o o + Set up Contacts database
o Design View / SQl View / SQL Direct ( Which one? ) o Working with Queries in Queries o Using Replacement Parameters o Using Aliases o Adding data form multiple tables together ( Joins ) + Why Can't I update the data? o Creating Calculated fields o using aggregate functions o Default built-in functions o Advanced SQL + Unions / Intersections / Exclusions + Case When + Calling Stored Procedures # As column # In Criteria
o Tool bars + Form Design ( Overview ) + Form Controls ( Overview ) + More Controls ( Overview ) o Form Navigator + Dataforms # Content Types # Table # Query # SQL + Control Lists # Moving controls around o Add Field Window o Form Designer Wizards + New Table Grid Control + New Combo Box + New List Box
Chapter 4: Exchanging data
Working with Calc
o Using linked data ranges
Working with Writer
Working with Text files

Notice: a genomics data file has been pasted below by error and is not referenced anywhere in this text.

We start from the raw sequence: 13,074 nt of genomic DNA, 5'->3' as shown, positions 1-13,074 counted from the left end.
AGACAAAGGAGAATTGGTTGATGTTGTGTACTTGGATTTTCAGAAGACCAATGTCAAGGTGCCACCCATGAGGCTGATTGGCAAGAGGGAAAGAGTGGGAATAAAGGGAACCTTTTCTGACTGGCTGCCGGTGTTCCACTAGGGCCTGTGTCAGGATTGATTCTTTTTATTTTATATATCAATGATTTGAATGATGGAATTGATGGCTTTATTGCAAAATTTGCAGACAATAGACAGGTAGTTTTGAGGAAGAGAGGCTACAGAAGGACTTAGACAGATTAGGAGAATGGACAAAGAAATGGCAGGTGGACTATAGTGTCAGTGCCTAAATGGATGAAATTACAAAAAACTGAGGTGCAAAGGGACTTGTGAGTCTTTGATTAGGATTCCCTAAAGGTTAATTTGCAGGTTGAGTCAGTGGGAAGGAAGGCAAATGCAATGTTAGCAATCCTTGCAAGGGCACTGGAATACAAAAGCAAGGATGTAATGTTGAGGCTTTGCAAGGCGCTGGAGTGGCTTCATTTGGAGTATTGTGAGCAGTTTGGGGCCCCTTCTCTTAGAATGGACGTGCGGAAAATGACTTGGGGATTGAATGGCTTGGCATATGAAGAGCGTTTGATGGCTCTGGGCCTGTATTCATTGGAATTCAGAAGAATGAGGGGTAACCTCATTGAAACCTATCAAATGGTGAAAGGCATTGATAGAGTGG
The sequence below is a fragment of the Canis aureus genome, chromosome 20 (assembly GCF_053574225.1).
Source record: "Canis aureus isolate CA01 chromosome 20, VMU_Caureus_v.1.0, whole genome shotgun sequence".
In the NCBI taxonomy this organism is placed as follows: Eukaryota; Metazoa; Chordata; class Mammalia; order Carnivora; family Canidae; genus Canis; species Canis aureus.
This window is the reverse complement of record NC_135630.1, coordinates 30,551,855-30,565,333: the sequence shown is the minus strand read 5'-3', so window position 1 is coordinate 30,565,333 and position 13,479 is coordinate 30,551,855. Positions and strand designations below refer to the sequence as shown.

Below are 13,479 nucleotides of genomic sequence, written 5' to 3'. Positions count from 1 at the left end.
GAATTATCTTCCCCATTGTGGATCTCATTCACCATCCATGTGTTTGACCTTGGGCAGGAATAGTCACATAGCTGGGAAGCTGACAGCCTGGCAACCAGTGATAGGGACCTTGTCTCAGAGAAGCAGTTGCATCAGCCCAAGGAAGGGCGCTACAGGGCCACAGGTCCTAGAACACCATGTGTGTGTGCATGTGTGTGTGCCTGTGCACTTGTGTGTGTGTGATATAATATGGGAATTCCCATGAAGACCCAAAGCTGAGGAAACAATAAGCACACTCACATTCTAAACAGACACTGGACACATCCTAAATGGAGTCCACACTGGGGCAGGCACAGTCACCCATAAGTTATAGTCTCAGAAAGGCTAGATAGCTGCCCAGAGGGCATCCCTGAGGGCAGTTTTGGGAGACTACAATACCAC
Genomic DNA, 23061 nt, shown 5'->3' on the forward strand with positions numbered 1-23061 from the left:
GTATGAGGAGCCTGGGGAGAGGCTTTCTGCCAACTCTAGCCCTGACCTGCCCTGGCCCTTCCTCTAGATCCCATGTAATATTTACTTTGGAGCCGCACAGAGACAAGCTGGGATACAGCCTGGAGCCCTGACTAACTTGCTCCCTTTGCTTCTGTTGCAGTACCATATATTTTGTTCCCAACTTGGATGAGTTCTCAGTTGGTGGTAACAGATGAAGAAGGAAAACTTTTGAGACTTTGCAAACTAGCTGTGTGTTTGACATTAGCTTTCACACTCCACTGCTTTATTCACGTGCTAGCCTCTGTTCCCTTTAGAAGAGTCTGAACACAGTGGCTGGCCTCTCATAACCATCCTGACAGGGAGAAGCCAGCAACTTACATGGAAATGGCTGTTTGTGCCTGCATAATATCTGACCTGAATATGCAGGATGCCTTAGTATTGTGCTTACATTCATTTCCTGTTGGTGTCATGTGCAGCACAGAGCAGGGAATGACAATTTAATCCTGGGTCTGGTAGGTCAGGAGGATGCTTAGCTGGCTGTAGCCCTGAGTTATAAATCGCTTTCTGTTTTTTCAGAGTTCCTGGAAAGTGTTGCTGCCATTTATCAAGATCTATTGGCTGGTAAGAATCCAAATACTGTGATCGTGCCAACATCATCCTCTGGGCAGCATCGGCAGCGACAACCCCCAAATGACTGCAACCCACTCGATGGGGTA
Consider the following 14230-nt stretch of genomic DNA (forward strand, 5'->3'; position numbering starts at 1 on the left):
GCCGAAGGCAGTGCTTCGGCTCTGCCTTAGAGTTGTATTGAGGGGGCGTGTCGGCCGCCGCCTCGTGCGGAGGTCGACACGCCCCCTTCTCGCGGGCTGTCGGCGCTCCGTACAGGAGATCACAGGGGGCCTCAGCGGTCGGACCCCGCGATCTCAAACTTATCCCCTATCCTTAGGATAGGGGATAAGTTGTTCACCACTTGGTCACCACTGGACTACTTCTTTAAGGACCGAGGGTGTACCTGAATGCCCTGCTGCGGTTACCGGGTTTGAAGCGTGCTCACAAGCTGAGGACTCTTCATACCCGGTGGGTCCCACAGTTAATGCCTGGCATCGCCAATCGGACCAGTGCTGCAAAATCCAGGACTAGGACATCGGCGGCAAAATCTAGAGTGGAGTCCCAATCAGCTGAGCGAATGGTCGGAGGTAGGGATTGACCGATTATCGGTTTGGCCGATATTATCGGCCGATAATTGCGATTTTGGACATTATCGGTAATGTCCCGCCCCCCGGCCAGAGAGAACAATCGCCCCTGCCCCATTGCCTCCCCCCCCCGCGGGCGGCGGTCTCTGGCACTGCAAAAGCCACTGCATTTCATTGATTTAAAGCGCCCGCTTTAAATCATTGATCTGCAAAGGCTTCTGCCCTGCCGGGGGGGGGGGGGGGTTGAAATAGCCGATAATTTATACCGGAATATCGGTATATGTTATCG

o Multiple Choices + The TEXT connection type + A TEXT table in an embedded database
Chapter 5: Customizing your database ( Macros )
Appendix I Build the example database
* Flat ( ? ) * Relational 1 ( ?? ) * Relational 2 ( ???
This should be a page or 2 of the steps needed to create any of the example files needed. This would not necessarily be the same as creating a duplicate of the files that would be available for download of the example databases.
These pages would be here for the person that might get a printed copy of the document and not have access to the odb files. For this guy then he has to type it in and limit this to only the items needed for what is described.